Living in Hebrew; Writing in English

By Gila Green

Artwork by Bradley Wind

I’m unattractive, unwanted and often uninvited. Geographically speaking that is. I write in English, but live in Israel, where the main language of culture is Hebrew. The hardship is double-barreled. I am far from English-speaking audiences and the pool of English-language publishers is strictly for wading and is, if anything, shrinking. I have encountered countless sites for agents, publishers and literary magazines that read: no international queries at the bottom of their guidelines.

Let’s face it. New York publishing houses aren’t funding book tours by locals anymore, unless you already have an established audience; who would dream of flying someone in from overseas today for a meeting or a book tour? And could most writers really jump on a plane with ease for an interview?

As far as that Jewish niche goes, English-speaking Jews in Israel have no voice as a minority. Who needs them in literature? There’s plenty of North American Jewish writers in the backyards of most publishing houses from Los Angeles to New York to Toronto. It can be isolating, frustrating and discouraging.

Sometimes I go to the small gatherings of English writers around Israel, but it’s mostly the same faces over and over again, all with the same facial expressions: help!

The only significant difference that I can see is whether or not the crowd is aimed at religious English-speaking or non-religious English speaking writers (these circles rarely cross, but that’s a different article). Either way, both circles attract audiences that fit nicely into a classroom-sized café and mostly consist of other writers.

I believe this is an ex-patriot phenomenon, not limited to Israel. There are probably thousands of us ex-pats writing in English in cafes from Tokyo to Cairo, gazing at the locals every few lines, unable even to explain what it is they are writing about.

I’ve often had the experience of meeting a woman in an exercise class or at a business networking meeting whose eyes light up when I mention I’m a writer only to darken soon after. What publications do you publish in? Oh. I’ve never heard of those. Do you ever write in Hebrew? Order a falafel in Hebrew? Yes. Argue with the phone company in Hebrew? Sure. Send an email? A short one. But write a short story or an essay in a foreign language? No.

Has the situation for ex-pat writers improved in the last decade? Yes. There are new opportunities that would not have been possible even five years ago. The internet has eliminated some barriers in terms of online publishing and at least connecting with print publishers. But an ocean still divides Israel and the big New York publishing houses.

A brighter light is the increasing acceptance of self-publishing, now that self-publishing is no longer seen strictly as “desperate” publishing. Progress is slow and certainly easier if you have a non-fiction niche. For literary fiction just the idea of self-publishing in print and dealing with shipping and marketing costs is enough to send shivers through my bank account. Electronic readers are easing that barrier, if only marginally, and may one day even offer an advantage over locals writing in Hebrew as a far easier way to penetrate the much larger English-language audience. At least we won’t have those huge translation costs to fork out.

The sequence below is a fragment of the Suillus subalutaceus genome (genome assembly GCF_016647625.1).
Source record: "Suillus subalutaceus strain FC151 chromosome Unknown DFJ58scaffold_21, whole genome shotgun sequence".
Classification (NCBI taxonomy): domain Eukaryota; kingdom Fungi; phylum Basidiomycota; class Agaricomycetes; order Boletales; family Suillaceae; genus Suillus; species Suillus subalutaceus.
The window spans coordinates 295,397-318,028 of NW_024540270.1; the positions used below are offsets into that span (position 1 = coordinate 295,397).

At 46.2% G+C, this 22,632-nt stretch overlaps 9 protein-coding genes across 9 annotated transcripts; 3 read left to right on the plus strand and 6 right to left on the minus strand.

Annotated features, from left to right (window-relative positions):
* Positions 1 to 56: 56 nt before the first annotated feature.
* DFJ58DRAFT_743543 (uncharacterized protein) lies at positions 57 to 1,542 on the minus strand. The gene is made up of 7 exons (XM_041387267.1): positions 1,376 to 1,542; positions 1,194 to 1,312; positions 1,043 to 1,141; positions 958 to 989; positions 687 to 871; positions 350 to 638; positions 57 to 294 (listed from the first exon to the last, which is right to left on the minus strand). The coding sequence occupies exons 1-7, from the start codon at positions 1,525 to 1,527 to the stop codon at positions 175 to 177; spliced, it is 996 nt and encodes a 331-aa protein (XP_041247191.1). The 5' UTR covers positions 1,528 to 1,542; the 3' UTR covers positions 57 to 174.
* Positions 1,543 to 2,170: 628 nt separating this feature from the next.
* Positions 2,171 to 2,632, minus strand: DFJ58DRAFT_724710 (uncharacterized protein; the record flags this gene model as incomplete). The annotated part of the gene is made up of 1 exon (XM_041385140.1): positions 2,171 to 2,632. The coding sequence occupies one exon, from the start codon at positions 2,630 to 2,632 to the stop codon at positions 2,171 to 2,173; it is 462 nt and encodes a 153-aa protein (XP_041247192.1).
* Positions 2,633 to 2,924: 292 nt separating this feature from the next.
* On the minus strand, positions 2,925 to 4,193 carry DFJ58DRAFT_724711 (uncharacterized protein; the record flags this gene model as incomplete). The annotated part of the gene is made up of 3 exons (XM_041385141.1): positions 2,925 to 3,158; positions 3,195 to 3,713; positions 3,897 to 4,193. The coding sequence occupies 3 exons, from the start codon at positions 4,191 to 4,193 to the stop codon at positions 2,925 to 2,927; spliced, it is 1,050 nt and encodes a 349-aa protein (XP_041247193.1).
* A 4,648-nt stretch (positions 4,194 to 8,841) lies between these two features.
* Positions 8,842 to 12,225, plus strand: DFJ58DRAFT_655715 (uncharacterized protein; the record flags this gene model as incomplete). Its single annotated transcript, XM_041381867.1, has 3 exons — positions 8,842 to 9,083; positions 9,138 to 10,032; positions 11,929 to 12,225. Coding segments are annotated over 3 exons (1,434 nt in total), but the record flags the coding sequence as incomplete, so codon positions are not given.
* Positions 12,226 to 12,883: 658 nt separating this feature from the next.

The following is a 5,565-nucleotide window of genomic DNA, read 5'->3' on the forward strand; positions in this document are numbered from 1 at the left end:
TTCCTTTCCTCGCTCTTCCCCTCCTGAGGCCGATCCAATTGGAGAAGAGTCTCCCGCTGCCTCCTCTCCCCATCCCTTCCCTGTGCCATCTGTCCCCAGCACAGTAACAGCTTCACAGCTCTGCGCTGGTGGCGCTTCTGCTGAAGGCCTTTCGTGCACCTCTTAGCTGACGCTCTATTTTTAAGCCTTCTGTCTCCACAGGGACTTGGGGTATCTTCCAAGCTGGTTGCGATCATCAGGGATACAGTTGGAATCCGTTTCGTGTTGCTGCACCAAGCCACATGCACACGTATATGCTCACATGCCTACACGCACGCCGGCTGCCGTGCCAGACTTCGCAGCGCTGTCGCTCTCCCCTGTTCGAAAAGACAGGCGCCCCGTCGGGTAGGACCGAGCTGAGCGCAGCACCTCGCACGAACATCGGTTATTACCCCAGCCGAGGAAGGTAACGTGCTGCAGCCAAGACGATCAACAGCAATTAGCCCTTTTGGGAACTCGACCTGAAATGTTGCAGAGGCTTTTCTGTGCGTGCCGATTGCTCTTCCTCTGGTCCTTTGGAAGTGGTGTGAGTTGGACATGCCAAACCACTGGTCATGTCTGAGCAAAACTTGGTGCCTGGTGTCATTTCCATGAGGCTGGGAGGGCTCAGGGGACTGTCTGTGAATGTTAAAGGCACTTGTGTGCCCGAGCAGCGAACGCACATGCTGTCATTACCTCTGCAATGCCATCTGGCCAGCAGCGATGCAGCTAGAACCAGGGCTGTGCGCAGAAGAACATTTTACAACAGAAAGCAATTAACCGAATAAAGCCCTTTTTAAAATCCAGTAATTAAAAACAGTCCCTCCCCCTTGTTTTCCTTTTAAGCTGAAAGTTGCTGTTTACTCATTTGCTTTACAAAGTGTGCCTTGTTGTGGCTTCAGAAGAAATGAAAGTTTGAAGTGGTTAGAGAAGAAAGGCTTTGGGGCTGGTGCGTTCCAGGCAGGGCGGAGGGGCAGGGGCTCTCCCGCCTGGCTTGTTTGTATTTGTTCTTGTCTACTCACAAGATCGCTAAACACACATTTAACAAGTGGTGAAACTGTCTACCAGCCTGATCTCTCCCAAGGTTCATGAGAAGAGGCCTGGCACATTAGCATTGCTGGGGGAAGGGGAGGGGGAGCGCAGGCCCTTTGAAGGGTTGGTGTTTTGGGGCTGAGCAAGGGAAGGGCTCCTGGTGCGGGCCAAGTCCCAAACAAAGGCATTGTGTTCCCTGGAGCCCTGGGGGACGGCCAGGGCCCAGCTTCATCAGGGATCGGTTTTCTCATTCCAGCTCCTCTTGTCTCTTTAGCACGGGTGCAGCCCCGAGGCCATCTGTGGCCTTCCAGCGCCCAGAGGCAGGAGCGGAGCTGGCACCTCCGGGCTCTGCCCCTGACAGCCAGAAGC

Still, for the vast majority, self-publishing is more like placing a mountain in front of the ocean you want to cross. Since fighting geography is remarkably like banging your head against the side of a mountain, perhaps the only headache tablet big enough to swallow is to invest in a stronger helmet; if you’re truly determined to publish, good writing will eventually bob its way across the ocean.

Gila Green moved from Canada to Israel in 1994. Her short fiction has been published in tens of anthologies and literary magazines and short-listed for seven international awards, including the Doris Bakwin Literary Award for her first collection White Zion. An excerpt from her futuristic satire King of the Class earned her a fellowship to the  Summer Literary Seminar (Montreal 2011). She is a freelance writer and editor, as well as a creative writing teacher. Visit Gila

King of the Class to be released in April:


Marcus Speh said...

great post. i write in english and live in germany (actually, it's more complicated: english also isn't my mother tongue). "good writing will eventually bob its way across the ocean" is absolutely true, or at least i must believe it. in berlin, i have a writers group which provides necessary support, and even before self publishing any book, a blog or participation in communities such as fictionaut or red lemonade can help bridge the gap and break through the systemic isolation of the ex-pat writer. good luck with the life & writing abroad!

Anonymous said...

Great article. I feel deprived of the wonderful writings of such people like Gila Green as I am sure there are many in the world.
Keep writing!

Litchick said...

Remember that "New Yorker" cover that showed everything beyond NYC as a thin irrelevant "beyond"? Here in California we're on the edge of the cover page. I guess you're not even on it.

Just goes to show the importance of independent literary publishing! Lots of brilliance there, check it out, send to independents, etc. Your work is great, Gila, so I'm sure your efforts will work out.